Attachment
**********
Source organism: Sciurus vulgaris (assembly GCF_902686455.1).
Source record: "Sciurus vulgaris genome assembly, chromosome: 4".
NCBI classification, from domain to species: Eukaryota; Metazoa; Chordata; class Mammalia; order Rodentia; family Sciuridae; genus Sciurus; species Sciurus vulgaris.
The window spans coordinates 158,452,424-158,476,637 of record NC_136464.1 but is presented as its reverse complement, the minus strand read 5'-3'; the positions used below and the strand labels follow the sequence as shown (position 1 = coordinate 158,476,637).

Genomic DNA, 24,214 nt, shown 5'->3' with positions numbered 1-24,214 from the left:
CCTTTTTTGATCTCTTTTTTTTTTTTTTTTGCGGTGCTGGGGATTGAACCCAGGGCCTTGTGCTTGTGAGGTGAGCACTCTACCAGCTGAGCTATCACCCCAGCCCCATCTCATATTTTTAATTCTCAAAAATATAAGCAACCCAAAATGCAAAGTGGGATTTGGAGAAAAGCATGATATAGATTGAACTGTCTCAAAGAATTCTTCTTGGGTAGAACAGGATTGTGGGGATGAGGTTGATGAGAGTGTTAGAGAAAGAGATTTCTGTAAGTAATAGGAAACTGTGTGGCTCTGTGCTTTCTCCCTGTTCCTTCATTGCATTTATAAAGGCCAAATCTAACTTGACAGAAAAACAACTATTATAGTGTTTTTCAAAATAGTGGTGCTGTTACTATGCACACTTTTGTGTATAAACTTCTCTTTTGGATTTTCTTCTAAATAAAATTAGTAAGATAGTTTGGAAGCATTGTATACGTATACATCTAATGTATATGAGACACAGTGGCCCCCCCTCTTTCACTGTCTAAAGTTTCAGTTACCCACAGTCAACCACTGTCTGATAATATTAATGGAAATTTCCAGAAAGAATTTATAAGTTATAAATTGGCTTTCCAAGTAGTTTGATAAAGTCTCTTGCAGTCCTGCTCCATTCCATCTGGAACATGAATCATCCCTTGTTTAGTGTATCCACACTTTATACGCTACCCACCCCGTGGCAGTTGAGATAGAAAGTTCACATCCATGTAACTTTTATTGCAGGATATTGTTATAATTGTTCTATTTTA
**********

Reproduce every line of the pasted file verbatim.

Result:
Source organism: Sciurus vulgaris (assembly GCF_902686455.1).
Source record: "Sciurus vulgaris genome assembly, chromosome: 4".
NCBI classification, from domain to species: Eukaryota; Metazoa; Chordata; class Mammalia; order Rodentia; family Sciuridae; genus Sciurus; species Sciurus vulgaris.
The window spans coordinates 158,452,424-158,476,637 of record NC_136464.1 but is presented as its reverse complement, the minus strand read 5'-3'; the positions used below and the strand labels follow the sequence as shown (position 1 = coordinate 158,476,637).

Genomic DNA, 24,214 nt, shown 5'->3' with positions numbered 1-24,214 from the left:
CCTTTTTTGATCTCTTTTTTTTTTTTTTTTGCGGTGCTGGGGATTGAACCCAGGGCCTTGTGCTTGTGAGGTGAGCACTCTACCAGCTGAGCTATCACCCCAGCCCCATCTCATATTTTTAATTCTCAAAAATATAAGCAACCCAAAATGCAAAGTGGGATTTGGAGAAAAGCATGATATAGATTGAACTGTCTCAAAGAATTCTTCTTGGGTAGAACAGGATTGTGGGGATGAGGTTGATGAGAGTGTTAGAGAAAGAGATTTCTGTAAGTAATAGGAAACTGTGTGGCTCTGTGCTTTCTCCCTGTTCCTTCATTGCATTTATAAAGGCCAAATCTAACTTGACAGAAAAACAACTATTATAGTGTTTTTCAAAATAGTGGTGCTGTTACTATGCACACTTTTGTGTATAAACTTCTCTTTTGGATTTTCTTCTAAATAAAATTAGTAAGATAGTTTGGAAGCATTGTATACGTATACATCTAATGTATATGAGACACAGTGGCCCCCCCTCTTTCACTGTCTAAAGTTTCAGTTACCCACAGTCAACCACTGTCTGATAATATTAATGGAAATTTCCAGAAAGAATTTATAAGTTATAAATTGGCTTTCCAAGTAGTTTGATAAAGTCTCTTGCAGTCCTGCTCCATTCCATCTGGAACATGAATCATCCCTTGTTTAGTGTATCCACACTTTATACGCTACCCACCCCGTGGCAGTTGAGATAGAAAGTTCACATCCATGTAACTTTTATTGCAGGATATTGTTATAATTGTTCTATTTTA